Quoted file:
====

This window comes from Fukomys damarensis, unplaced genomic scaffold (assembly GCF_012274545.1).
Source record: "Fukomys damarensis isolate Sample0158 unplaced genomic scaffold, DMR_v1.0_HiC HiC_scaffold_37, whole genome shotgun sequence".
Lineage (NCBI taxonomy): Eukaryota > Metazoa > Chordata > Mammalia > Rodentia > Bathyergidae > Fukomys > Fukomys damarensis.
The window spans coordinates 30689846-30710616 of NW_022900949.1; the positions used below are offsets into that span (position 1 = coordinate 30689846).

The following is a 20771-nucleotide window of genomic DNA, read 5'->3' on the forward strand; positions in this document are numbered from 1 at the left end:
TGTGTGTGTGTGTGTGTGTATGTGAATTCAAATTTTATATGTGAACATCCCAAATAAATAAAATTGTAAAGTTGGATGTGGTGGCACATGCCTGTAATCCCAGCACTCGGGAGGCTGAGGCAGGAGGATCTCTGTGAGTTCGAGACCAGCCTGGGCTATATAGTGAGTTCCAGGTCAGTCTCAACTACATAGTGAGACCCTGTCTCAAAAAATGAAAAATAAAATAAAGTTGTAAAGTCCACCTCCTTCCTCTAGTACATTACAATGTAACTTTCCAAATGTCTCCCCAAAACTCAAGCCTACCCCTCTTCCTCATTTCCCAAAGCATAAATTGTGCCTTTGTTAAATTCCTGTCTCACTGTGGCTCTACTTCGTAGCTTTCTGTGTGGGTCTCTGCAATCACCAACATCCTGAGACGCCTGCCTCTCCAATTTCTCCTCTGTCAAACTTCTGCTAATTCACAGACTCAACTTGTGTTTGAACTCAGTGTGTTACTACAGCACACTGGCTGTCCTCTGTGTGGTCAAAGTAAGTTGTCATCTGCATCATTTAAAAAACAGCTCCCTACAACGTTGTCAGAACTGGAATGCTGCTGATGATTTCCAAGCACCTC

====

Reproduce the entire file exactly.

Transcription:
This window comes from Fukomys damarensis, unplaced genomic scaffold (assembly GCF_012274545.1).
Source record: "Fukomys damarensis isolate Sample0158 unplaced genomic scaffold, DMR_v1.0_HiC HiC_scaffold_37, whole genome shotgun sequence".
Lineage (NCBI taxonomy): Eukaryota > Metazoa > Chordata > Mammalia > Rodentia > Bathyergidae > Fukomys > Fukomys damarensis.
The window spans coordinates 30689846-30710616 of NW_022900949.1; the positions used below are offsets into that span (position 1 = coordinate 30689846).

The following is a 20771-nucleotide window of genomic DNA, read 5'->3' on the forward strand; positions in this document are numbered from 1 at the left end:
TGTGTGTGTGTGTGTGTGTATGTGAATTCAAATTTTATATGTGAACATCCCAAATAAATAAAATTGTAAAGTTGGATGTGGTGGCACATGCCTGTAATCCCAGCACTCGGGAGGCTGAGGCAGGAGGATCTCTGTGAGTTCGAGACCAGCCTGGGCTATATAGTGAGTTCCAGGTCAGTCTCAACTACATAGTGAGACCCTGTCTCAAAAAATGAAAAATAAAATAAAGTTGTAAAGTCCACCTCCTTCCTCTAGTACATTACAATGTAACTTTCCAAATGTCTCCCCAAAACTCAAGCCTACCCCTCTTCCTCATTTCCCAAAGCATAAATTGTGCCTTTGTTAAATTCCTGTCTCACTGTGGCTCTACTTCGTAGCTTTCTGTGTGGGTCTCTGCAATCACCAACATCCTGAGACGCCTGCCTCTCCAATTTCTCCTCTGTCAAACTTCTGCTAATTCACAGACTCAACTTGTGTTTGAACTCAGTGTGTTACTACAGCACACTGGCTGTCCTCTGTGTGGTCAAAGTAAGTTGTCATCTGCATCATTTAAAAAACAGCTCCCTACAACGTTGTCAGAACTGGAATGCTGCTGATGATTTCCAAGCACCTC